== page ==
June 2020
Volume 61, Issue 7
Free
ARVO Annual Meeting Abstract  |   June 2020
Prognosis and associated factors in eyes with geographic atrophy and retinal cystic change
Author Affiliations & Notes
  • Tahmineh Motevasseli
    ophthalmology, Jacob retina center, shiley eye institute, University of California San Diego, California, United States
  • Kevin C. Chen
    ophthalmology, Shiley eye center, UCSD, San Diego, California, United States
  • Mahima Jhingan
    ophthalmology, Jacob retina center, shiley eye institute, University of California San Diego, California, United States
  • William R Freeman
    ophthalmology, Jacob retina center, shiley eye institute, University of California San Diego, California, United States
  • Footnotes
    Commercial Relationships   Tahmineh Motevasseli, None; Kevin Chen, None; Mahima Jhingan, None; William Freeman, None
  • Footnotes
    Support  none
Investigative Ophthalmology & Visual Science June 2020, Vol.61, 2989. doi:
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    • Get Citation

      Tahmineh Motevasseli, Kevin C. Chen, Mahima Jhingan, William R Freeman; Prognosis and associated factors in eyes with geographic atrophy and retinal cystic change. Invest. Ophthalmol. Vis. Sci. 2020;61(7):2989.

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      © ARVO (1962-2015); The Authors (2016-present)

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Abstract

Purpose : To evaluate the risk of choroidal neovascularization (CNV) in geographic atrophy (GA) secondary to age-related macular degeneration (AMD)in patients with or without retinal cystic change and determine the differences in retinal and choroidal structural parameters between two groups

Methods : A retrospective chart review of patients presenting to a tertiary referral center with GA at baseline due to dry AMD. Demographics, VA, fundus autofluorescence (FAF), fluorescein angiography (FA), and spectral-domain optical coherence tomography (SD-OCT) images were collected. The incidence of progression to choroidal neovascularization was assessed. LogMar of visual acuity, percentage of foveal involvement of GA, choroidal vascularity index (CVI), sub-foveal choroidal thickness, choriocapillaris thickness, Haller-Sattler layer thickness and central macular thickness were measured at the presentation and last follow up visit.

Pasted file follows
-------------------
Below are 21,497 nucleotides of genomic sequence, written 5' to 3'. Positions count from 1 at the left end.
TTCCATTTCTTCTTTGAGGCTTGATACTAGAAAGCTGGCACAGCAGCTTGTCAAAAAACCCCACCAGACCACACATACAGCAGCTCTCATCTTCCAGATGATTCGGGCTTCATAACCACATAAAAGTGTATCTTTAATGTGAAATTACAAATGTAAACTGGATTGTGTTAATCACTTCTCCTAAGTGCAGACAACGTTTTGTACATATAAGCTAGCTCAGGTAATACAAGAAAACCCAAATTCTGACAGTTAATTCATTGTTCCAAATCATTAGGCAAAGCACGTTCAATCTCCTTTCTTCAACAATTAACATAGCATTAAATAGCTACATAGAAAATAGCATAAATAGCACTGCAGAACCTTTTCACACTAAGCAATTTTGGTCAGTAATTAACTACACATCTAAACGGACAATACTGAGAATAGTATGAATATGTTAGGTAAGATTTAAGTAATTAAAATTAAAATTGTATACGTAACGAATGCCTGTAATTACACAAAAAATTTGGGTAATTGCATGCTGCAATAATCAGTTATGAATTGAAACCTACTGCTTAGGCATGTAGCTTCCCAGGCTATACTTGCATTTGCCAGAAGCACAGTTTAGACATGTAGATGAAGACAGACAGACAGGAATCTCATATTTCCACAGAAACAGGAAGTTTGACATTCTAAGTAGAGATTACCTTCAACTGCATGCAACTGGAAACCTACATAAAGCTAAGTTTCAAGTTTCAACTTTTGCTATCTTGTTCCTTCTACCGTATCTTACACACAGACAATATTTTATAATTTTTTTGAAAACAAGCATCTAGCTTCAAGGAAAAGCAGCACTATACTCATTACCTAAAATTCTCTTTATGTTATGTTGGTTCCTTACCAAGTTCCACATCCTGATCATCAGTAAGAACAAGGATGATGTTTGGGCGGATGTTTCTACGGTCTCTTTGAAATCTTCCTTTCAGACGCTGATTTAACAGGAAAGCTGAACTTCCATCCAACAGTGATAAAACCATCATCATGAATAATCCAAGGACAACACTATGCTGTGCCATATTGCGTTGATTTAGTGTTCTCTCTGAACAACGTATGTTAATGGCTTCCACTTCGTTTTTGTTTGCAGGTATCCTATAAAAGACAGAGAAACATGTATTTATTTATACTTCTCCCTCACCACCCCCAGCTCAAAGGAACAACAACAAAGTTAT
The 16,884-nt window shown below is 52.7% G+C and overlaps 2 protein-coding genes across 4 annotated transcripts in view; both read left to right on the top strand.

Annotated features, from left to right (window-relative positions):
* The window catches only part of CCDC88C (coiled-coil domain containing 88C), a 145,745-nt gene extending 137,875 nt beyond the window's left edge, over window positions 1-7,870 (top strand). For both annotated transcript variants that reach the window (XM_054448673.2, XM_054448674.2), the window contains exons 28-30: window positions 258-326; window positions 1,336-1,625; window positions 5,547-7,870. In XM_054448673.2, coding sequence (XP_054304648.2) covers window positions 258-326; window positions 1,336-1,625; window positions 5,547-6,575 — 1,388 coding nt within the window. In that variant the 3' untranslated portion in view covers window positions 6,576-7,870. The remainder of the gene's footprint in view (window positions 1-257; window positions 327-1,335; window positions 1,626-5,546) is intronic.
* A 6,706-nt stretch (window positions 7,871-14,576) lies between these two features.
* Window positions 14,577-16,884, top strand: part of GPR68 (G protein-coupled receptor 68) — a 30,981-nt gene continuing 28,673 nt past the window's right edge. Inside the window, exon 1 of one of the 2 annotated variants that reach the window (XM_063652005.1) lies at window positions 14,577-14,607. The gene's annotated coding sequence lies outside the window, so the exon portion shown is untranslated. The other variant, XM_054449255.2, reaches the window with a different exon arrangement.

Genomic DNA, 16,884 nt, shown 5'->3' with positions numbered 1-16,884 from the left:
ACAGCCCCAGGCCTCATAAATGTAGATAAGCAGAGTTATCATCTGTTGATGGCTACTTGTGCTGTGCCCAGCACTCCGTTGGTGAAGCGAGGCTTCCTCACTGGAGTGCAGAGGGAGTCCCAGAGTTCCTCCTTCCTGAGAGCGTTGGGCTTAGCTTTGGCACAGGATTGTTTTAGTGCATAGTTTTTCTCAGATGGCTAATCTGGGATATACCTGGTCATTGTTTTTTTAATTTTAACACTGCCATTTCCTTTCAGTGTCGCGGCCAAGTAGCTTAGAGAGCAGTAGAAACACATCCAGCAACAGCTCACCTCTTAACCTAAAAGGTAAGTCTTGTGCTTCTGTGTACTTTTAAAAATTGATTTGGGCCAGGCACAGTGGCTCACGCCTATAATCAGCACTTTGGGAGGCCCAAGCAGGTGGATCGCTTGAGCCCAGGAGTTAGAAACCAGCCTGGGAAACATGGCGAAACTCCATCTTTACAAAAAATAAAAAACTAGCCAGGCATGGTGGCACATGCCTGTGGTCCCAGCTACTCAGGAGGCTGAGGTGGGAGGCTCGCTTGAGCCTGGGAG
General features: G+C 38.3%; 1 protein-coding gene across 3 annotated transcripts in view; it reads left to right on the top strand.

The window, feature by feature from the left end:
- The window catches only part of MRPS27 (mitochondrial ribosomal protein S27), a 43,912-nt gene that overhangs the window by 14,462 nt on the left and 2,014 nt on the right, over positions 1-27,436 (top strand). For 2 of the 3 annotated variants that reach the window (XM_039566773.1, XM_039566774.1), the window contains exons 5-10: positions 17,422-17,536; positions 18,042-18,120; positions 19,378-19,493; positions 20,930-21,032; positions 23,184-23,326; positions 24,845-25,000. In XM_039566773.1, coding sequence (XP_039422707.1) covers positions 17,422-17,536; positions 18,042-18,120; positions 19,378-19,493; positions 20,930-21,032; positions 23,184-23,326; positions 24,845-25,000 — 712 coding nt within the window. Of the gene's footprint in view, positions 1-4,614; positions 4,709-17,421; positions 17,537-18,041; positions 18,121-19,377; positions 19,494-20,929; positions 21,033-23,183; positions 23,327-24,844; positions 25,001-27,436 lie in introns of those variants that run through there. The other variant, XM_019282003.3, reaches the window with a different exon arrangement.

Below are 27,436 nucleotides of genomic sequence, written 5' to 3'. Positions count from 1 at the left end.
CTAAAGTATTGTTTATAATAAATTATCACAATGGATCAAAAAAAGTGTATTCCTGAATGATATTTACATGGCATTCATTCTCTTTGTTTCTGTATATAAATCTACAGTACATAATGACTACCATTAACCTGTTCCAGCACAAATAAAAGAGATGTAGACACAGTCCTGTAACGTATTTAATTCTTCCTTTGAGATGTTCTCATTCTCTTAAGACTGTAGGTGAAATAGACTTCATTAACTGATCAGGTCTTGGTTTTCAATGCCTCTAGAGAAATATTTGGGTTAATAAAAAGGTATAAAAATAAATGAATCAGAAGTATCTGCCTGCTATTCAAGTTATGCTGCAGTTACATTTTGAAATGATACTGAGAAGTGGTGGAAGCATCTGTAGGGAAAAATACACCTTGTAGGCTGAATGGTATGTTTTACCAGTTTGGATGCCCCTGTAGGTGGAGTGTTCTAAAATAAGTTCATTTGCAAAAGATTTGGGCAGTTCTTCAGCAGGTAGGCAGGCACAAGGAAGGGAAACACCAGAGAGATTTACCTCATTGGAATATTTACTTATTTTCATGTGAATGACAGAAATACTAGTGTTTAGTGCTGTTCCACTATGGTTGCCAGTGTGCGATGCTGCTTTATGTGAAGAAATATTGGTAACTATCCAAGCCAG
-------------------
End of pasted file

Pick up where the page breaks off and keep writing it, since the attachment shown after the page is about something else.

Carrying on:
Results : Forty eyes from thirty-one patients (mean age, 77.8±8.2 years [SD], 29.9 % male) were followed for an average of 57.45±33.9 months. Retinal cysts were found in 15 eyes at baseline, of which zero showed leakage on FA. No eyes with retinal cystic change developed choroidal neovascularization (CNV) during follow up, but one patient in control group formed CNV. Eyes with cysts had logMAR BCVA of 0.433± 0.317 (Snellen 20/70) and 0.700± 0.373 (Snellen 20/145) at baseline and last follow-up, respectively. Eyes without cysts had logMAR BCVA of 0.436± 0.409 (Snellen 20/80) and 0.715± 0.385 (Snellen 20/145) at baseline and last follow-up, respectively. The presence of retinal cysts did not affect baseline (p=0.980) or final (p=0.903) visual acuity.
CVI in eyes with retinal cysts were 63.17±5.6 and 59.84±5.24 at baseline and last follow-up, respectively (p=0.0414) and in eyes without cyst were 65.27±5.00 and 60.67± 5.72 at baseline and last follow-up, respectively (p <0.0001). The rate of CVI decrease was not significantly different between groups (p=0.85).

Conclusions : GA with retinal cysts did not differ from GA without cysts in terms of progression to CNV. Choroidal and retinal thickness in each group change significantly during the follow up, but we did not find any statistically significant difference between groups. Consequently, these cysts are not related to CNV and they are pseudocysts without any effect on GA progression.

This is a 2020 ARVO Annual Meeting abstract.

 

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